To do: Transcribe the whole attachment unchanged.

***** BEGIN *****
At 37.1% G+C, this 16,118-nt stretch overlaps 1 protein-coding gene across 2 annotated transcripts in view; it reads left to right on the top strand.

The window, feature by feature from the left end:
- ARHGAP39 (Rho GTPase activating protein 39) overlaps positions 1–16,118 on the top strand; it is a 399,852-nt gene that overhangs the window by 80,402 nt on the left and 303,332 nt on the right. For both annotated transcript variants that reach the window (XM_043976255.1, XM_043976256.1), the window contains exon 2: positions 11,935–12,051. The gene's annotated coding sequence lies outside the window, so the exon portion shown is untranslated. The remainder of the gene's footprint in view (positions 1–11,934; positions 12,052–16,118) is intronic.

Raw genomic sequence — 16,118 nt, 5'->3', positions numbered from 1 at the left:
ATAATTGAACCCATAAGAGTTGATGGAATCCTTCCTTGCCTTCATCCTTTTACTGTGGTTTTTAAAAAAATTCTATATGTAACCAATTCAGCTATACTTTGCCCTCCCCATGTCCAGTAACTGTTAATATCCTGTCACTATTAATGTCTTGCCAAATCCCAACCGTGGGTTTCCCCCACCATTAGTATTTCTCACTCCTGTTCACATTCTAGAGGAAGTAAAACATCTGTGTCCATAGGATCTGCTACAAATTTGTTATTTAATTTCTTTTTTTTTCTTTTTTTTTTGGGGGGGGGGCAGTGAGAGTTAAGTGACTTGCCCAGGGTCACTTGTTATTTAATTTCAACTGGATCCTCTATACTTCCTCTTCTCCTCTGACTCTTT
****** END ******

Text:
At 37.1% G+C, this 16,118-nt stretch overlaps 1 protein-coding gene across 2 annotated transcripts in view; it reads left to right on the top strand.

The window, feature by feature from the left end:
- ARHGAP39 (Rho GTPase activating protein 39) overlaps positions 1–16,118 on the top strand; it is a 399,852-nt gene that overhangs the window by 80,402 nt on the left and 303,332 nt on the right. For both annotated transcript variants that reach the window (XM_043976255.1, XM_043976256.1), the window contains exon 2: positions 11,935–12,051. The gene's annotated coding sequence lies outside the window, so the exon portion shown is untranslated. The remainder of the gene's footprint in view (positions 1–11,934; positions 12,052–16,118) is intronic.

Raw genomic sequence — 16,118 nt, 5'->3', positions numbered from 1 at the left:
ATAATTGAACCCATAAGAGTTGATGGAATCCTTCCTTGCCTTCATCCTTTTACTGTGGTTTTTAAAAAAATTCTATATGTAACCAATTCAGCTATACTTTGCCCTCCCCATGTCCAGTAACTGTTAATATCCTGTCACTATTAATGTCTTGCCAAATCCCAACCGTGGGTTTCCCCCACCATTAGTATTTCTCACTCCTGTTCACATTCTAGAGGAAGTAAAACATCTGTGTCCATAGGATCTGCTACAAATTTGTTATTTAATTTCTTTTTTTTTCTTTTTTTTTTGGGGGGGGGGCAGTGAGAGTTAAGTGACTTGCCCAGGGTCACTTGTTATTTAATTTCAACTGGATCCTCTATACTTCCTCTTCTCCTCTGACTCTTT